Another audio dealer closes his shop

After being in business for 35 years audio and video dealer GNP of Pasadena, California closes it's doors. The owner told me he has to sell 30k a month in goods just to break even. He says it's not worth being in business just to break even.
My apologies to the exceptions but, in general, I have so little sympathy for audio dealers that I just couldn’t care less. In my experience, this industry attracts too many hustlers who see a potential for huge unearned profits, and have categorized audiophiles as sheep begging to be sheered.

Another problem is that there is no qualification process, other than the market place, to determine who can operate an audio store. With manufactures and distributors competing for locations where prospective customers can audition their products, it’s too easy for incompetence to find its way into the audio chain. Many dealers like to say that they’re in the business of selling music, not components, but too many don’t know how. They’ll sell you a 30k analog rig but cant set it up for optimal playback. Of course they get trained for set-up, but that’s no guarantee that they’ll make the effort or have the talent.

Arrogance, snobbery, condescending manners. After someone's been in this hobby for a while and has established a sort of pedigree, these attitudes aren’t as common, but for neophytes, they are way too common.

As I’m writing this post, I’m realizing that the opportunities for this industry to improve are daunting, but nowhere more so than at the first line of customer contact.
the customer base is shrinking, consumers are realizing that they can configure a stereo system without the advice of a dealer, consumers have finally realized that listening as a dealership is not a basis for purchasing, there are many manufacturers that sell direct and not all delaers have home trials--these are the reasons for the demise of audio dealers.
Nowadays, a pair of speaker can easily cost $5k. So what the shop owner said
was effectively he couldn't even sell 6 pairs of speakers in a month. This is
really troubling to hear.
Over the past 30 years or so in the Dallas/Ft. Worth area I have seen high-end dealers come and go at an amazing rate. Only a very few have managed to stay in business, and I believe the reason they have been able to do so is the expanding Home Theater market. There is still enough complexity and mystic surrounding the implementation of a first rate installation to warrant, in the customer's mind, the added expense of buying new and having professional assistance in set-up. Even so, these days may be coming to a close as you can hire expert installers who do not have an investment in 'bricks and mortor' and could care less what type of equipment you may have. High-end audio is a tough business and future for the traditional small business owner model does not look good and may in time pretty much disappear altogether. For myself, I consider it already 'six feet under'.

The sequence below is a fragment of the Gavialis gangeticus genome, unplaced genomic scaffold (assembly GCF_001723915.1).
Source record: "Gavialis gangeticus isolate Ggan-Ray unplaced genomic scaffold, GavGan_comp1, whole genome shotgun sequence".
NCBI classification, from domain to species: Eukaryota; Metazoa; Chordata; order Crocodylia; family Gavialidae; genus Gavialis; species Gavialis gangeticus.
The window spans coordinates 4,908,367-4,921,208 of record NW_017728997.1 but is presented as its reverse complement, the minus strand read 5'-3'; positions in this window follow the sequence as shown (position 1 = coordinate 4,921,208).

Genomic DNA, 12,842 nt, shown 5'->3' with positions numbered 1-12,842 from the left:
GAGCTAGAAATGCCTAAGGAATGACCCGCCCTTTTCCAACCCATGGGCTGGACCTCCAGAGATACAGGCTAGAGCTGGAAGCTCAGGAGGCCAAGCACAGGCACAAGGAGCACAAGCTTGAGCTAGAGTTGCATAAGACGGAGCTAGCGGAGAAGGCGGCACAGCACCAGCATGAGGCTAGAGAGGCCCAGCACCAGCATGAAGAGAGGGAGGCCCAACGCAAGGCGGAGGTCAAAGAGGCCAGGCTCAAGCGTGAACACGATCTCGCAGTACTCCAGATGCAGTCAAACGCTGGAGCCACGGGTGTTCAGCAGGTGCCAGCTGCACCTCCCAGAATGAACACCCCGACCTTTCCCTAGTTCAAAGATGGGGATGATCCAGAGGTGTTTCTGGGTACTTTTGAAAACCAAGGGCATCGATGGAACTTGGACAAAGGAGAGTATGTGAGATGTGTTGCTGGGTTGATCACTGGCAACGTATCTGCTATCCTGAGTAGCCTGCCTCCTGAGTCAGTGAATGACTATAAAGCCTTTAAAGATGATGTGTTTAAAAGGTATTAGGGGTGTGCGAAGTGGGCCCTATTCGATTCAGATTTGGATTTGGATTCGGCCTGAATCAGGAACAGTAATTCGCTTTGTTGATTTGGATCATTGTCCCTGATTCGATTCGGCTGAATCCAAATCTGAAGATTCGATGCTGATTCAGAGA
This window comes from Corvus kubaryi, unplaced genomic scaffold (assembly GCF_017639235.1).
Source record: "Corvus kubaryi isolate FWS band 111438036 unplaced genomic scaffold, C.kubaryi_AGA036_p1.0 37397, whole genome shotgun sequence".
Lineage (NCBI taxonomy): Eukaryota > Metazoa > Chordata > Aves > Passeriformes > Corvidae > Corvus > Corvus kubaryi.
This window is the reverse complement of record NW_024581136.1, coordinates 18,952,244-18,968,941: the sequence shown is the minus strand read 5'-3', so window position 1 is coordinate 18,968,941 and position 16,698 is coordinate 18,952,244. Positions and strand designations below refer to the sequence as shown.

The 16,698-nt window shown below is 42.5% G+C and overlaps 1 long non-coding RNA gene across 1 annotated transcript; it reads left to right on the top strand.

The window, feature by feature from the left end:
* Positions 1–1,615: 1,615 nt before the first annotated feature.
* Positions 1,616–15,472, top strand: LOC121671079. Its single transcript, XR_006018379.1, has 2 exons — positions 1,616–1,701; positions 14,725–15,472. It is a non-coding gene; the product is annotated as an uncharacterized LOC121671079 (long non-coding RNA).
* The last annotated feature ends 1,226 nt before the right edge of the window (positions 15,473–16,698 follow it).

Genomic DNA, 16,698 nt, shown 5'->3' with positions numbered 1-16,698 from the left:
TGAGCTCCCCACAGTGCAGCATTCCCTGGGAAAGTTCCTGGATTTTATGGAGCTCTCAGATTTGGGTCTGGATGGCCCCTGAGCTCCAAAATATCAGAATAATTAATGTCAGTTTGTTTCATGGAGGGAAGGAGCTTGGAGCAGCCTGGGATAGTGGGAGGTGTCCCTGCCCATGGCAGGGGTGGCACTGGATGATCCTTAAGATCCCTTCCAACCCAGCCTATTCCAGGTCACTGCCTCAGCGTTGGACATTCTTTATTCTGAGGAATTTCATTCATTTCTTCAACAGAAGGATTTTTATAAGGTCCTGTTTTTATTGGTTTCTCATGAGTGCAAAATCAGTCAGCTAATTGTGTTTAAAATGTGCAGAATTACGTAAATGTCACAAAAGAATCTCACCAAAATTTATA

Unfortunately the bricks and mortar guys really have to differentiate themselves to survive. Back in the day, you got a location, got some inventory, hung a sign, went to a chamber of commerce meeting, sponsored a little league team, became a part of the community and people would shop with you as long as the cost of doing so was not way out of line. The idea of a major purchase made outside of your area was really out of the question for service and peace of mind reasons.

Today, product reliability is far superior and transportation costs are much lower to ship. etc. and availability of virtually everything is amazing. As far as this particular dealer, I don't know anything about them. BUT, if a dealer simply unlocks the door and expects a sufficient level of business to survive is naive at best and arrogant at worst. If you are located in the LA area, which Pasadena certainly is, and you aren't cultivating a good and sustainable customer base with a lineup of brands that people want to buy, you aren't trying very hard.